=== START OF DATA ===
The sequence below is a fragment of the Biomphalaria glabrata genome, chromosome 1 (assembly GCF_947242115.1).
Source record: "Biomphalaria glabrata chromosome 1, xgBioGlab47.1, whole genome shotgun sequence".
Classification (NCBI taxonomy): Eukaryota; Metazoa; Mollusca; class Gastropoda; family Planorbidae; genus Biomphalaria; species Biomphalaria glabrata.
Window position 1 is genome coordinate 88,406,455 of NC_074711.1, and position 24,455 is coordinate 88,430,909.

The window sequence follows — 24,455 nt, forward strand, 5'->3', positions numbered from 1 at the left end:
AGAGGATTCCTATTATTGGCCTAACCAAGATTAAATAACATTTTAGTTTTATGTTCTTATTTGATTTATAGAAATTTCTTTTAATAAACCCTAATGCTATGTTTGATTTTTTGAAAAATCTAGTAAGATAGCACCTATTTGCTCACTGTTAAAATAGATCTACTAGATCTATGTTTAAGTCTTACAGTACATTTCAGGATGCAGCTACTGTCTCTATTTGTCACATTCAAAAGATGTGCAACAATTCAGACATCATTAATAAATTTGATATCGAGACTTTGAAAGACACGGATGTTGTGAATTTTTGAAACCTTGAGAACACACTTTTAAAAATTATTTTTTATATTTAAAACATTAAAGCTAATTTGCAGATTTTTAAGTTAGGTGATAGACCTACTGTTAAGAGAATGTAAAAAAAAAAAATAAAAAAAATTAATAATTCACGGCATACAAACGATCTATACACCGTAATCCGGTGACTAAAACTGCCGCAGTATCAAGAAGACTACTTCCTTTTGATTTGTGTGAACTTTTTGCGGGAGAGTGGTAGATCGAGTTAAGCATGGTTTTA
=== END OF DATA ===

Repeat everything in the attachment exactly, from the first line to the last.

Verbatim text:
The sequence below is a fragment of the Biomphalaria glabrata genome, chromosome 1 (assembly GCF_947242115.1).
Source record: "Biomphalaria glabrata chromosome 1, xgBioGlab47.1, whole genome shotgun sequence".
Classification (NCBI taxonomy): Eukaryota; Metazoa; Mollusca; class Gastropoda; family Planorbidae; genus Biomphalaria; species Biomphalaria glabrata.
Window position 1 is genome coordinate 88,406,455 of NC_074711.1, and position 24,455 is coordinate 88,430,909.

The window sequence follows — 24,455 nt, forward strand, 5'->3', positions numbered from 1 at the left end:
AGAGGATTCCTATTATTGGCCTAACCAAGATTAAATAACATTTTAGTTTTATGTTCTTATTTGATTTATAGAAATTTCTTTTAATAAACCCTAATGCTATGTTTGATTTTTTGAAAAATCTAGTAAGATAGCACCTATTTGCTCACTGTTAAAATAGATCTACTAGATCTATGTTTAAGTCTTACAGTACATTTCAGGATGCAGCTACTGTCTCTATTTGTCACATTCAAAAGATGTGCAACAATTCAGACATCATTAATAAATTTGATATCGAGACTTTGAAAGACACGGATGTTGTGAATTTTTGAAACCTTGAGAACACACTTTTAAAAATTATTTTTTATATTTAAAACATTAAAGCTAATTTGCAGATTTTTAAGTTAGGTGATAGACCTACTGTTAAGAGAATGTAAAAAAAAAAAATAAAAAAAATTAATAATTCACGGCATACAAACGATCTATACACCGTAATCCGGTGACTAAAACTGCCGCAGTATCAAGAAGACTACTTCCTTTTGATTTGTGTGAACTTTTTGCGGGAGAGTGGTAGATCGAGTTAAGCATGGTTTTA